Letter from Oliver Cowdery, 12 November 1830

  • Source Note
  • Historical Introduction

Document Transcript

Geauga Co. Ohio
Novr. 12th. 1830
Our beloved brethren
We arrivd at this place two weeks this day, On our journey we called at the Buffalo tribe, but stayed a few hours only but left two books with them. We then traveled [p. 207] directly to this place. On the fourth after attending <​a public​> meeting we came to the place where we had prophesied tarrying a few days. It is where several families had united themselves as a band of brethren and put all their property together determining to live separate from the world as much as possible, and when we had returned we held a meeting with these brethren, and seventeen went immediately forward and were , be [p. 208]tween eleven and twelve at night, and on the 6[th] there was one more; on the 7th. nine in the day time and at night nineteen; on the 8[th] three; on the 9[th]., 3. on the 10[th] at night, one; on the 11[th], one, on this day another, making in the whole fifty five, among whom are brother and wife. There is considerable call here for books, and I wish you would send five hundred immediately here, and when they are, <​or​> a part of them are [p. 209] sold, one of these will fetch the money, and if our brother does not come before that time, I think he will then. Be that sooner or later, receive him (as) if from my own bosom, for he is as I am. I wish you without fail to communicate this to my aged parents. Do brethren if you respect me. We expect in a few days to pursue our journey to the .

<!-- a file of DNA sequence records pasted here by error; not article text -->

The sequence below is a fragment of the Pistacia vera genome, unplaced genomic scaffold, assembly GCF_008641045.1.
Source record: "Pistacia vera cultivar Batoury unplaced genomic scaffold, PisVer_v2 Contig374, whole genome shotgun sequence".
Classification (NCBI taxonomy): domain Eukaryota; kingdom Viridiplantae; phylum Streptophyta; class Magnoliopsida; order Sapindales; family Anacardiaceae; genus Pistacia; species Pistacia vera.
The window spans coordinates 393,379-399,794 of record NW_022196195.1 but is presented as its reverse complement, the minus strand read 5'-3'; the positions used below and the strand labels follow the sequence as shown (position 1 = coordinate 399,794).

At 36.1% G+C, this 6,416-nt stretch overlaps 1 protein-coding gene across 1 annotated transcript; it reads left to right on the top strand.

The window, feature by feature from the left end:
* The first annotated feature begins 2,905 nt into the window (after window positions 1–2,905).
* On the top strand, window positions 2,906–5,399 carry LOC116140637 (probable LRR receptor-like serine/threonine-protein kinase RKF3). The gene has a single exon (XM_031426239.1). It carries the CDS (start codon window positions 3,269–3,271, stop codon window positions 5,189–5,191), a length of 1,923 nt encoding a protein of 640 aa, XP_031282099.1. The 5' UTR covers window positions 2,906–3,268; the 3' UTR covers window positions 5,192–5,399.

. [p. 210]


  1. 1

    What Cowdery calls “the Buffalo tribe” was a part of the Seneca Nation of Indians (one nation of the Iroquois Confederacy) living on Buffalo Creek Reservation at the site of what is now West Seneca, New York, southeast of the city of Buffalo. Parley P. Pratt described the visit: “We called on an Indian nation at or near Buffalo; and spent part of a day with them, instructing them in the knowledge of the record of their forefathers. We were kindly received, and much interest was manifested by them on hearing this news. We made a present of two copies of the Book of Mormon to certain of them who could read, and repaired to Buffalo. Thence we continued our journey.” Pratt later referred to them as the “Catteraugus Indians.” (Pratt, Autobiography, 49, 61.)